Let’s complicate things a bit more. The gain setting on your audio interface affects the amount of room tone that is picked up in your recording. It is called the signal to noise ratio (more info here). The easiest way to think about it is this: If you turn the gain on your interface nearly all the way down you will pick up very little room tone. Unfortunately, this will mean that you will have to speak very loudly and close to the mic to hear your voice at a suitable level. If you turn your gain all the way up, you will pick up a lot of room tone, but you will have to speak very quietly and further away from the mic to stop the waveform peaking above 0dB and distorting. There will be a sweet spot for your set up and that will be different for everybody.


So how do I reduce my actual noise floor? This is the hardest part of a home studio set up. Sound proofing is expensive and complicated. Stopping noise from entering a room is difficult. Let’s imagine you could submerge a closet into a swimming pool. Do you think the walls and door would prevent water from getting in? Nope. Water would get under the door, through cracks and seep through the drywall. Noise is the same. The best way to stop the outside world getting into your recording is by adding mass and filling any gaps. 42 West have a good article on that as do our friends over at Sweetwater. Mass helps stop sound waves from getting through a wall. Filling the gaps prevents the sound waves having an easy path into your room. The best solution is building a room within a room and isolating the floor from the actual floor. It may be best to speak to a contactor about this option.


But I don’t do DIY! There are other options. Buying a purpose-built booth is the easiest way to go but they are usually expensive. Anywhere between $5,000 to $20,000 depending on size and options. There are many variations out there and many considerations when buying a booth: Size. You need it to fit into your house but also be big enough to allow you room to move and be comfortable in the booth.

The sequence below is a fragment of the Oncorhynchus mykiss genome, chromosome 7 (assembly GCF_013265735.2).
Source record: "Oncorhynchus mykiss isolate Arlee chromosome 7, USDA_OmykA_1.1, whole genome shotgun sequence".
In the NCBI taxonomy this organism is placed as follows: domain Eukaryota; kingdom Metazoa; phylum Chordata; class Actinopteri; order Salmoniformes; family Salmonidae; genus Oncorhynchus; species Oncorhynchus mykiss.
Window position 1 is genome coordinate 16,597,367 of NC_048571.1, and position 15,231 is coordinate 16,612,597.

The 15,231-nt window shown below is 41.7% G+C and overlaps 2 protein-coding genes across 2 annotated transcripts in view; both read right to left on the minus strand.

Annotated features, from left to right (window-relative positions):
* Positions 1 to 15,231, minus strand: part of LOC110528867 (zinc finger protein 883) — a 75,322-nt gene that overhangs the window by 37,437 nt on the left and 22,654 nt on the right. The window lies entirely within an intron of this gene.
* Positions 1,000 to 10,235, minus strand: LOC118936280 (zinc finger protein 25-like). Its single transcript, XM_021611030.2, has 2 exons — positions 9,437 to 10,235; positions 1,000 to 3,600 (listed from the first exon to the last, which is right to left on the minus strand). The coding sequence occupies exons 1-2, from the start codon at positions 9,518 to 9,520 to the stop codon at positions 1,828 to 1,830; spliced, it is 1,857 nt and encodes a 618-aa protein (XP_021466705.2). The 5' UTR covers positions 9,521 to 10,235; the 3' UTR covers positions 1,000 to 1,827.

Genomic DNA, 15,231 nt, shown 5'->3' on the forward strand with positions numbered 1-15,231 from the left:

Weight. You need to make sure if you are putting your room upstairs that your floor is strong to hold it. Booths are very heavy!

Isolation Rating. This will be listed by most booth manufacturers and is the amount of noise in decibels that the booth isolates. Bear in mind that this will be at certain mid-range frequencies and no booth will give 100% isolation. Here are some specs from the web for the two top brands:

Studio Bricks = Average of 45dB

Whisper Room = Average of 30dB


You’ve gotta be comfortable! People often forget that the space that you record in needs to be comfortable. You need room to move around a little, gesture with your arms. Be able to back off the mic if necessary. You are going to spend a lot of time in your booth and you want it to be an enjoyable experience. Crouching under a comforter and not being able to move because the mic will pick up you are rubbing against the material is no fun. So, make sure you plan your space to be as open as freeing as possible. Even the lighting has huge effect. If you can build a booth to allow daylight in, that is a huge bonus! This will allow you to perform with much more freedom and will really improve your read.


This is just the start of the subject! I am not an audio engineer. I am not a soundproofing engineer. What I have learned has been from trial and error over the last 7 years. There is so much you can find out by searching the internet. What I have provided is just the basics. Do your research. Get with a good audio engineer and ask their advice. Once again, Jordan Reynolds, Tim Tippets, Uncle Roy, George Whittam, Rob Bee and many more will be happy to help you. It may be daunting, but if you want a successful VO career, you must be able to provide professional audio to your client. That is your product. And if your product is defective – why would people buy it?


26 views3 comments

Recent Posts

See All